Mann reported a “significant” correlation of -0.5481829 between Dongge dO18 and gridcell temperature. Today I will report on exactly how Mann calculated this “significant” correlation. In keeping with recent requests, I will refrain from making any comments on this procedure, in the confident expectation that my critics will provide some commentary on what they think of this procedure.
Let me start by describing the data sets used in the calculation. The temperature data used in the calculation is Mann’s infilled version of CRU data for gridcell 27.5N 107.5E, with the Mann version shown below against current CRU annual data (red dots). The CRU series starts in 1921, so the first half of the temperature data is not “observed” directly but has been “infilled” by Mann in a calculation that I have not yet had an opportunity to examine.
The Dongge O18 data is shown below (inverted orientation); the original data is not available annually but only in irregular years (shown in red dots), with the Mann data interpolated linearly. There are 11 values after 1921 (the start of the actual CRU instrumental record) and 33 values since 1850, the start of the infllled instrumental record. The age model used by Mann is the “tuned” age model, with the age apparently “tuned” using the method criticized by Gavin Schmidt in his critique of Loehle.
Mann’s low-frequency correlation proved to be the correlation between highly smoothed versions of both series: each series was Mannian smoothed using a Butterworth filter with f=0.05. For reference, the smoothed gridcell series is shown below (this is shown in SD Units below, together with the version extracted from clidatal, which matches very closely.)
In their SI, Mann et al say:
Owing to reduced degrees of freedom arising from modest temporal autocorrelation, the effective P value for annual screening is slightly higher …For the decadally resolved proxies, the effect is negligible because the decadal time scale of the smoothing is long compared with the intrinsic autocorrelation time scales of the data.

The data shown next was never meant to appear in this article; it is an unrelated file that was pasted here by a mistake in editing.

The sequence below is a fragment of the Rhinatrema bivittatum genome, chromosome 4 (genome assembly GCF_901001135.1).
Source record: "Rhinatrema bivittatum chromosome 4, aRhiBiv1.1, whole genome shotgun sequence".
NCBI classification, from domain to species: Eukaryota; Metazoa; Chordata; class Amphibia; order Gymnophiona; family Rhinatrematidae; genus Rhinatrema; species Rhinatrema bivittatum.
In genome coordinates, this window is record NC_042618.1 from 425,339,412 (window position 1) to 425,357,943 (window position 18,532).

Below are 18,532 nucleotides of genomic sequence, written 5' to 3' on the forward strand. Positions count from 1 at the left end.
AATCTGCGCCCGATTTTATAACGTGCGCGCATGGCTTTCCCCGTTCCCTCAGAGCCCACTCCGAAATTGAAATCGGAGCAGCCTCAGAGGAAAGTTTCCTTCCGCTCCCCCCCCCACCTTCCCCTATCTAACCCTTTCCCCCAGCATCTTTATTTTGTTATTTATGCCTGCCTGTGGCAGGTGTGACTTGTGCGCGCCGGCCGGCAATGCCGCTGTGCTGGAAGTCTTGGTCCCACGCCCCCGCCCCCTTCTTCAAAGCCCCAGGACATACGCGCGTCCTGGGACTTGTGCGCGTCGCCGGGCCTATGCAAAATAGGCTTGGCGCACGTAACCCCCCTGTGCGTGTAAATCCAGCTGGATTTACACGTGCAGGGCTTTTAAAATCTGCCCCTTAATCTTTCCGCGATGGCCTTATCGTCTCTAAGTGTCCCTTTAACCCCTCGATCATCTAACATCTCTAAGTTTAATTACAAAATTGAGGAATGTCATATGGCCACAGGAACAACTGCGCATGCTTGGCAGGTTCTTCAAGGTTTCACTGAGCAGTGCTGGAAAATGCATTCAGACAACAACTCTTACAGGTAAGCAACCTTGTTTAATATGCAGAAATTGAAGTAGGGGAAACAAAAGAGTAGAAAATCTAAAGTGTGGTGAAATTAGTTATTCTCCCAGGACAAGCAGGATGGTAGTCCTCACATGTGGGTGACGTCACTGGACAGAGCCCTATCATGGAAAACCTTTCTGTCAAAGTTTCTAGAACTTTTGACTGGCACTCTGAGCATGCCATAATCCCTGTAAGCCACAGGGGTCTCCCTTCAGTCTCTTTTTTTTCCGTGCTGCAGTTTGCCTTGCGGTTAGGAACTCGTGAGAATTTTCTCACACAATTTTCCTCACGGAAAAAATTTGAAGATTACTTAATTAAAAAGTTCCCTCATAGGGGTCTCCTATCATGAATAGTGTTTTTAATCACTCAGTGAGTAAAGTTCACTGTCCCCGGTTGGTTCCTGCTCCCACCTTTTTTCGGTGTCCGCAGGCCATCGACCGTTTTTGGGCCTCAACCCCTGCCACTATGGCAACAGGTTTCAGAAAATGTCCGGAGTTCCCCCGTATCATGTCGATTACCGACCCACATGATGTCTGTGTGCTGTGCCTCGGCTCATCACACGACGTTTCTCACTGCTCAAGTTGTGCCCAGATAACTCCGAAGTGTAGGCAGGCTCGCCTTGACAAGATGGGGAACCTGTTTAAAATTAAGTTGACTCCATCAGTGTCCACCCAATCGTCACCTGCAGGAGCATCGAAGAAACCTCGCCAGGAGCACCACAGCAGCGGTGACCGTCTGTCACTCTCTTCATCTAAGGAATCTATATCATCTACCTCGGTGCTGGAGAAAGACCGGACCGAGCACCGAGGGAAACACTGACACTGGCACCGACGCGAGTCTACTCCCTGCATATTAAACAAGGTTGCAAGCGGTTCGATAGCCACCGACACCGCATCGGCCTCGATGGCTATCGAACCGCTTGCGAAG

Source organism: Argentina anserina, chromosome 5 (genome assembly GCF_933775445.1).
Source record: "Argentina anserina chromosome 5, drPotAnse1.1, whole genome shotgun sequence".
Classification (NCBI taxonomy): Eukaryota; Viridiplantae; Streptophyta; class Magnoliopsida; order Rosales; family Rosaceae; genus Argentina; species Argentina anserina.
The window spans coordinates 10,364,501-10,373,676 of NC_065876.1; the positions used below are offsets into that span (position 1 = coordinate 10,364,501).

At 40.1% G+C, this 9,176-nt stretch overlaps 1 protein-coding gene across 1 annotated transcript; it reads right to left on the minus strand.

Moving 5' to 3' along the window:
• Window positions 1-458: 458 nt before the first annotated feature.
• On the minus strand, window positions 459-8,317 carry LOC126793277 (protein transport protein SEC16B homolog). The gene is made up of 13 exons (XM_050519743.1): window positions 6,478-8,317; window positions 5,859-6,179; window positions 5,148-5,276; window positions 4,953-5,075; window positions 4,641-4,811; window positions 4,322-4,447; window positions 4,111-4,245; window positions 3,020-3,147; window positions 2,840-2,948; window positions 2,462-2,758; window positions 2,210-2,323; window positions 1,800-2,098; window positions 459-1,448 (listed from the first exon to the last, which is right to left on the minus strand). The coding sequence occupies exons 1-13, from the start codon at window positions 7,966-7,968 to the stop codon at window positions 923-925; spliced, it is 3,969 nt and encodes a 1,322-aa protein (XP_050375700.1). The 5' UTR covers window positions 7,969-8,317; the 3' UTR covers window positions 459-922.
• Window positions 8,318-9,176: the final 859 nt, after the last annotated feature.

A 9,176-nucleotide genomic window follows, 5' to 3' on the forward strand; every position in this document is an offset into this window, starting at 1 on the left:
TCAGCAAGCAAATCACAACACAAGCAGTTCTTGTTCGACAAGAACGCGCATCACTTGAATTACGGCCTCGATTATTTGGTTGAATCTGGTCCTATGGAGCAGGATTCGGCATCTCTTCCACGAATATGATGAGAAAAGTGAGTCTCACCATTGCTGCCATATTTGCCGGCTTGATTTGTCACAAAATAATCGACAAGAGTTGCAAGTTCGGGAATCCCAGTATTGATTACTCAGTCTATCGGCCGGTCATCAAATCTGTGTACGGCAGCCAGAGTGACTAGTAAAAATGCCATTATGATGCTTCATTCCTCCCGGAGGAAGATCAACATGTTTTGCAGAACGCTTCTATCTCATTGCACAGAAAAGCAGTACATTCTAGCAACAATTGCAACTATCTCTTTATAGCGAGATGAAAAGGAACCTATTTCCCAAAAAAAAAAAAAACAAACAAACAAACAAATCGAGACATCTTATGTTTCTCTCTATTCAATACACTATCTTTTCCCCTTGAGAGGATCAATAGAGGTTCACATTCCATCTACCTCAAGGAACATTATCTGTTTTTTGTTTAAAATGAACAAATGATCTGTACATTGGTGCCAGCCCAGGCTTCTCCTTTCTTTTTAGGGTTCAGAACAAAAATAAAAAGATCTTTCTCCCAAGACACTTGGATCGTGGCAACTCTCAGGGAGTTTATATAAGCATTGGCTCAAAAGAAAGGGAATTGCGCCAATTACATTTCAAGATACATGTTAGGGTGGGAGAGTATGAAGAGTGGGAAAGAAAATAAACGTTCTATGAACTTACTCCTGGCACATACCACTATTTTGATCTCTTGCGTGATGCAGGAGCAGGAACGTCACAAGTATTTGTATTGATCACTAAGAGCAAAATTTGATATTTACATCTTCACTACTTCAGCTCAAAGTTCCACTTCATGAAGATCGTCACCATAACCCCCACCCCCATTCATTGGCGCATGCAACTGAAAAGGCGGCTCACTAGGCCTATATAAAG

Obviously, the radical smoothing of these two series will reduce the number of degrees of freedom. Santer et al 2008 recently commented on the effect of autocorrelation on degrees of freedom and, presumably, one of the first observations that a co-author of Santer et al 2008 (such as Gavin Schmidt) reviewing this article would make is: ummm, Mike, can you flesh out your argument that autocorrelation in the “decadally resolved” series doesn’t matter?
Y’see, the number of years is 146 (1850-1995). The autocorrelation of the residuals in a linear regression is 0.9945544 and the resulting degrees of freedom using the Quenouille formula used in Santer et al 2008 (N(1-r)/(1+r) is only 0.399, something that must have worried Gavin Schmidt.
As an experiment, I tried the following procedure to calculate the relationship between O18 and Dongge gridcell temperature. I made the assumption that Dongge O18 could not teleconnect with future temperatures. Based on this assumption, for each year in which there was a Dongge speleo O18 reading, I calculated the average gridcell temperature for the prior years (up to the previous reading.) The results are shown below (with the “binned” temperature as red dots), compared with the original “infilled” series and the Mannian smooth.
Now I realize that this procedure does not exploit all possble covariance information between Dongge O18 and ring widths of Argentine cypress, but this is just a blog and not a “peer reviewed” publication in an esteemed journal such as PNAS. If critics will grant me the permission to proceed with the analysis on this basis, below is a scatter plot between the “binned” gridcell temperature and Dongge O18.
The r2 of the relationship is 0.0006547 (adjusted r2: -0.03158) with a t-statistic of -0.143, a value which does not meet any significance test.
Spurious correlations between smoothed series (the Slutzky-Yule effect) has been known to economists and statisticians since the 1930s. It has been mentioned in recent climate literature e.g. Gershunov et al (J Clim 2001) who state:
spurious relationships abound, especially when one deals with low-frequency phenomena diagnosed in short time series (Wunsch 1999). In general, the apparent presence of trends and periodicities in short filtered random time series is known as the ‘‘Slutsky–Yule effect’ (Stephenson et al. 2000).